The long-term career goal of the candidate, Glenn Flores, MD, is to become a recognized leader in child health services research through outstanding contributions as an investigator, clinician, mentor, and advocate. He has endeavored to conduct research that has the potential to have an immediate impact on children's health, particularly those who are minority, poor, and under- served by the health care system. Dr. Flores considers his publications, research funding, track record as a mentor, and national recognition as a speaker and consultant to be strong evidence of his success as an investigator and potential to make future contributions to the field. The candidate's career development plan includes: 1) refining research skills in conducting focus groups and randomized trials; 2) regular meetings with a senior advisory team; 3) completing a course on the responsible conduct of research; 4) mentoring minority health services researchers; and 5) developing and using collaborative policy links. The institutional environment provides excellent resources, including departmental commitment to protect 80 percent of Dr. Flores's effort for the proposed research, a senior advisory team of renown pediatric health services researchers, and needed support staff and equipment.
The aims of the proposed research are to 1) use focus groups to identify the reasons why parents are unable to obtain health insurance for their uninsured children, with an emphasis on Latinos; and 2) conduct a randomized trial to evaluate whether case managers are more effective than traditional methods in insuring uninsured children. Eleven million children are uninsured in the US, and the number grows yearly, despite the Children's Health Insurance Programs (CHIP). States are having difficulty identifying and enrolling uninsured children, and unused CHIP fiends are in danger of being lost. We will conduct 6 focus groups on obstacles to insuring children in the communities identified by pilot work to have particularly high proportions of uninsured children. Focus group data will be used to train case managers to assist families with insurance eligibility, applications, and maintaining coverage. Uninsured children (N = 300) will be recruited and randomized to trained case managers, or a control group with access only to traditional methods of insurance enrollment. Outcomes examined will include: the proportion of children obtaining health insurance coverage, the time from study enrollment to obtaining coverage, the proportion of children with episodic coverage, and parental satisfaction with the process of obtaining coverage. Subjects in both groups will receive participation incentives and be contacted monthly to monitor outcomes for 1-2 years (depending on time of enrollment); intervention subjects also will be contacted monthly for ongoing assistance by case managers. Pilot work has identified several communities with high proportions of uninsured children that are willing to participate in research. The proposed project is timely because it rigorously evaluates the effectiveness of a specific, reproducible approach in a high-risk population. If successful, the intervention could serve as a national model for insuring uninsured children.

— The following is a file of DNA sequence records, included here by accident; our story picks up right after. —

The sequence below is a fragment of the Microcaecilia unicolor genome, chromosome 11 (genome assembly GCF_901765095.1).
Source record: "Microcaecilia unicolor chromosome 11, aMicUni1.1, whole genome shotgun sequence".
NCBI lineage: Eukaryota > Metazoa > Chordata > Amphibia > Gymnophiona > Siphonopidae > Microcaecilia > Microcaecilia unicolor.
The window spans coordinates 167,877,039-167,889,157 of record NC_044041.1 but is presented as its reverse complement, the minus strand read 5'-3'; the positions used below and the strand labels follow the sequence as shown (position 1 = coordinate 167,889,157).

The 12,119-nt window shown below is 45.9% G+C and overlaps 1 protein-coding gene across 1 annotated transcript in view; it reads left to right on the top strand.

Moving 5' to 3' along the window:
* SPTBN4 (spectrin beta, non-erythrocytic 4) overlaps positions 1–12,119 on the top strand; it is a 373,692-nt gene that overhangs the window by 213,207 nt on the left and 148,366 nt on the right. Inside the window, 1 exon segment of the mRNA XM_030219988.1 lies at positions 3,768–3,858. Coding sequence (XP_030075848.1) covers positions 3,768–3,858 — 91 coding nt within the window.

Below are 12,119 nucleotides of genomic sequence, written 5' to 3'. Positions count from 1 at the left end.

National Institute of Health (NIH)
Agency for Healthcare Research and Quality (AHRQ)
Research Scientist Development Award - Research (K02)
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Special Emphasis Panel (ZHS1-HCPR-C (05))
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Anderson, Kay
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Medical College of Wisconsin
Schools of Medicine
United States
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